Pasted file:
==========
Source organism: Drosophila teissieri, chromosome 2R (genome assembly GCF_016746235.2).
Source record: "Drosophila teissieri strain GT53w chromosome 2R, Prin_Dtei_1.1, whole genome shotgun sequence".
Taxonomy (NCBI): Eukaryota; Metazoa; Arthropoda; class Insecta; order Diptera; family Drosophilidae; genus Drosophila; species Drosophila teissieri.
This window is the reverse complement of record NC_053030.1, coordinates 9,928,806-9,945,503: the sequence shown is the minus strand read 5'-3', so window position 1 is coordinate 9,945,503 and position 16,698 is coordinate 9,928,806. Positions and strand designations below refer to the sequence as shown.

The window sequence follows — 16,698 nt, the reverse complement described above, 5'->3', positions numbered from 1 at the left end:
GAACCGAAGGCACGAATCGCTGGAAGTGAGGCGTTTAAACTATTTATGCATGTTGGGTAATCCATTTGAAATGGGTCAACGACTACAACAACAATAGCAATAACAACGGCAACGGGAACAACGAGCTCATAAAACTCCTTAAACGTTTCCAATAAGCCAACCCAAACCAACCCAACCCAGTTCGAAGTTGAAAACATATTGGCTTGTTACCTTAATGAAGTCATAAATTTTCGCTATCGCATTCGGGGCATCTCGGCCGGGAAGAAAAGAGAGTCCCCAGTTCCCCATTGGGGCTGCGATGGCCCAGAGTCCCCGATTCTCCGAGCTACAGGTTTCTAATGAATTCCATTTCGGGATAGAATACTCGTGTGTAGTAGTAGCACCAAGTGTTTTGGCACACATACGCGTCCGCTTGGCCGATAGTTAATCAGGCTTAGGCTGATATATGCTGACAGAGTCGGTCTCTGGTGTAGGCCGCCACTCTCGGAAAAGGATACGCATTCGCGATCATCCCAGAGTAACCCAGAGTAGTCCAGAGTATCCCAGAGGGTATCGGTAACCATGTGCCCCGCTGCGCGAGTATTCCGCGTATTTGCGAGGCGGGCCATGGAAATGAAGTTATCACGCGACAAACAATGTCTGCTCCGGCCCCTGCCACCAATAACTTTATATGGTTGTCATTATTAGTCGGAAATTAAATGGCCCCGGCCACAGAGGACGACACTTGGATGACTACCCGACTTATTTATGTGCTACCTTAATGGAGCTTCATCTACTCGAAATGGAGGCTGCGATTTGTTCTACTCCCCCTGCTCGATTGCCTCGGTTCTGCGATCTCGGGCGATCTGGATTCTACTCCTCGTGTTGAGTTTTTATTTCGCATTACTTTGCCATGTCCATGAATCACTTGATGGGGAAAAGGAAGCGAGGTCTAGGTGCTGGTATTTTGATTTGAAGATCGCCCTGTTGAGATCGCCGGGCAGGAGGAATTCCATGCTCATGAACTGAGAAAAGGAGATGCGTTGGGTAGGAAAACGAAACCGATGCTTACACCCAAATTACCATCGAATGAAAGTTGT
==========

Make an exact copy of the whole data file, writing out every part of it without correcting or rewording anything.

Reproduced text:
Source organism: Drosophila teissieri, chromosome 2R (genome assembly GCF_016746235.2).
Source record: "Drosophila teissieri strain GT53w chromosome 2R, Prin_Dtei_1.1, whole genome shotgun sequence".
Taxonomy (NCBI): Eukaryota; Metazoa; Arthropoda; class Insecta; order Diptera; family Drosophilidae; genus Drosophila; species Drosophila teissieri.
This window is the reverse complement of record NC_053030.1, coordinates 9,928,806-9,945,503: the sequence shown is the minus strand read 5'-3', so window position 1 is coordinate 9,945,503 and position 16,698 is coordinate 9,928,806. Positions and strand designations below refer to the sequence as shown.

The window sequence follows — 16,698 nt, the reverse complement described above, 5'->3', positions numbered from 1 at the left end:
GAACCGAAGGCACGAATCGCTGGAAGTGAGGCGTTTAAACTATTTATGCATGTTGGGTAATCCATTTGAAATGGGTCAACGACTACAACAACAATAGCAATAACAACGGCAACGGGAACAACGAGCTCATAAAACTCCTTAAACGTTTCCAATAAGCCAACCCAAACCAACCCAACCCAGTTCGAAGTTGAAAACATATTGGCTTGTTACCTTAATGAAGTCATAAATTTTCGCTATCGCATTCGGGGCATCTCGGCCGGGAAGAAAAGAGAGTCCCCAGTTCCCCATTGGGGCTGCGATGGCCCAGAGTCCCCGATTCTCCGAGCTACAGGTTTCTAATGAATTCCATTTCGGGATAGAATACTCGTGTGTAGTAGTAGCACCAAGTGTTTTGGCACACATACGCGTCCGCTTGGCCGATAGTTAATCAGGCTTAGGCTGATATATGCTGACAGAGTCGGTCTCTGGTGTAGGCCGCCACTCTCGGAAAAGGATACGCATTCGCGATCATCCCAGAGTAACCCAGAGTAGTCCAGAGTATCCCAGAGGGTATCGGTAACCATGTGCCCCGCTGCGCGAGTATTCCGCGTATTTGCGAGGCGGGCCATGGAAATGAAGTTATCACGCGACAAACAATGTCTGCTCCGGCCCCTGCCACCAATAACTTTATATGGTTGTCATTATTAGTCGGAAATTAAATGGCCCCGGCCACAGAGGACGACACTTGGATGACTACCCGACTTATTTATGTGCTACCTTAATGGAGCTTCATCTACTCGAAATGGAGGCTGCGATTTGTTCTACTCCCCCTGCTCGATTGCCTCGGTTCTGCGATCTCGGGCGATCTGGATTCTACTCCTCGTGTTGAGTTTTTATTTCGCATTACTTTGCCATGTCCATGAATCACTTGATGGGGAAAAGGAAGCGAGGTCTAGGTGCTGGTATTTTGATTTGAAGATCGCCCTGTTGAGATCGCCGGGCAGGAGGAATTCCATGCTCATGAACTGAGAAAAGGAGATGCGTTGGGTAGGAAAACGAAACCGATGCTTACACCCAAATTACCATCGAATGAAAGTTGT